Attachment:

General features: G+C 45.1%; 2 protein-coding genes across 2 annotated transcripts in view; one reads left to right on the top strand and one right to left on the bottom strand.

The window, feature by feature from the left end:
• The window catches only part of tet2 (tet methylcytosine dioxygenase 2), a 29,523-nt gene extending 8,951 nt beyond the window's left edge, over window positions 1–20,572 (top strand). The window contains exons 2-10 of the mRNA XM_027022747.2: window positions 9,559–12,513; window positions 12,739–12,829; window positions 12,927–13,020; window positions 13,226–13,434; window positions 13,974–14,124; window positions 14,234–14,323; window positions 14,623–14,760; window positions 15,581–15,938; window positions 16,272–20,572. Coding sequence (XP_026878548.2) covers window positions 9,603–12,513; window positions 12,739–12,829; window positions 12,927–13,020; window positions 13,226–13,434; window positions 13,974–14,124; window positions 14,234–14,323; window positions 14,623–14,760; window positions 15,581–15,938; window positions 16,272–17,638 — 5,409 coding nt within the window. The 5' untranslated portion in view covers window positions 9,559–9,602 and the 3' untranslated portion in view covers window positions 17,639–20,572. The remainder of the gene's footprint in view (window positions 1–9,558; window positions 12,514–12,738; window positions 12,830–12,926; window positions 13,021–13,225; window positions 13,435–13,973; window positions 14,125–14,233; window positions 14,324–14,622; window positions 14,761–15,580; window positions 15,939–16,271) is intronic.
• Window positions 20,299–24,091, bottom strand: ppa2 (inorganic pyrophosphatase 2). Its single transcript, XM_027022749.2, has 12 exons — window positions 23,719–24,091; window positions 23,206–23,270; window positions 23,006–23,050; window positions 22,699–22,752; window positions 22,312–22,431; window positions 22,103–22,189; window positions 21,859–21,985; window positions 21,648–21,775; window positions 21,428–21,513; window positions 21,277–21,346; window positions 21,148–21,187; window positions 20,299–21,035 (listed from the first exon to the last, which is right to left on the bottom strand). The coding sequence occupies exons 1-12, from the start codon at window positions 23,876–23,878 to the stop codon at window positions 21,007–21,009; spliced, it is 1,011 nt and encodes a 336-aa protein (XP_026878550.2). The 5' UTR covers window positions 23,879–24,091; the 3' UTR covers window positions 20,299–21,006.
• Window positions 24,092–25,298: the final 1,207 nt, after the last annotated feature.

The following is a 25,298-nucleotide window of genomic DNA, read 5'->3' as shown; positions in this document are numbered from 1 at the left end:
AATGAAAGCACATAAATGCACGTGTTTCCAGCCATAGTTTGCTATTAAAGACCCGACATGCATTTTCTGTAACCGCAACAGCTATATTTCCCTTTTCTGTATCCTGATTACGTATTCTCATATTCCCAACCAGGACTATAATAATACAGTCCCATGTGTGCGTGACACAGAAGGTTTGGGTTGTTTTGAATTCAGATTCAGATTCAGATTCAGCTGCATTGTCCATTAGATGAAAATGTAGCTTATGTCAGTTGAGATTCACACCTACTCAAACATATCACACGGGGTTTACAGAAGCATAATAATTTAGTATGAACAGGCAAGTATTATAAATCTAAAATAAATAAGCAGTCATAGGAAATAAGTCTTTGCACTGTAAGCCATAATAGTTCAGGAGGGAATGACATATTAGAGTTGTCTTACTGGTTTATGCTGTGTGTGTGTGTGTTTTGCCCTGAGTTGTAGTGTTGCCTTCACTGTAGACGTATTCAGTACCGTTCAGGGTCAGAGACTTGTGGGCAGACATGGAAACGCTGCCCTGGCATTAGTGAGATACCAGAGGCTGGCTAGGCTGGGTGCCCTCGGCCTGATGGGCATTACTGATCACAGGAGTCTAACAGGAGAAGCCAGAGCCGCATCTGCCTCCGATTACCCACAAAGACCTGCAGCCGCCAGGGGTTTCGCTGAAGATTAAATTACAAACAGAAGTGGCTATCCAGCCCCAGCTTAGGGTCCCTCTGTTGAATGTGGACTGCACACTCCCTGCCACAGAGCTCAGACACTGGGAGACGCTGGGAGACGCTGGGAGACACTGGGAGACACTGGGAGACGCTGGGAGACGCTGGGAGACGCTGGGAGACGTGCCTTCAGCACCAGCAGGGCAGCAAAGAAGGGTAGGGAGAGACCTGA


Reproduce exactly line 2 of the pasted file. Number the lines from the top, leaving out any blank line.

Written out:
The window, feature by feature from the left end: